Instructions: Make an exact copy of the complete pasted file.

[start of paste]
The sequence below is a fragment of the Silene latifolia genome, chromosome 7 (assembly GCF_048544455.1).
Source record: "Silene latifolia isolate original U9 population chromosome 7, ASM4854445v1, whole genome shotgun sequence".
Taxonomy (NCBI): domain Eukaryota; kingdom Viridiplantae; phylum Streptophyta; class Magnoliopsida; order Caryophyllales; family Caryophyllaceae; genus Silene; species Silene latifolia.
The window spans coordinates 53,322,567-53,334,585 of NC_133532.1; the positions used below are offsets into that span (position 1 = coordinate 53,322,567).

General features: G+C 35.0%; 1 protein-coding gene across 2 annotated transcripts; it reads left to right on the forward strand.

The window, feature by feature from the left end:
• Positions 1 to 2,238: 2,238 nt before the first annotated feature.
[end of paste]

The sequence below is a fragment of the Silene latifolia genome, chromosome 7 (assembly GCF_048544455.1).
Source record: "Silene latifolia isolate original U9 population chromosome 7, ASM4854445v1, whole genome shotgun sequence".
Taxonomy (NCBI): domain Eukaryota; kingdom Viridiplantae; phylum Streptophyta; class Magnoliopsida; order Caryophyllales; family Caryophyllaceae; genus Silene; species Silene latifolia.
The window spans coordinates 53,322,567-53,334,585 of NC_133532.1; the positions used below are offsets into that span (position 1 = coordinate 53,322,567).

General features: G+C 35.0%; 1 protein-coding gene across 2 annotated transcripts; it reads left to right on the forward strand.

The window, feature by feature from the left end:
• Positions 1 to 2,238: 2,238 nt before the first annotated feature.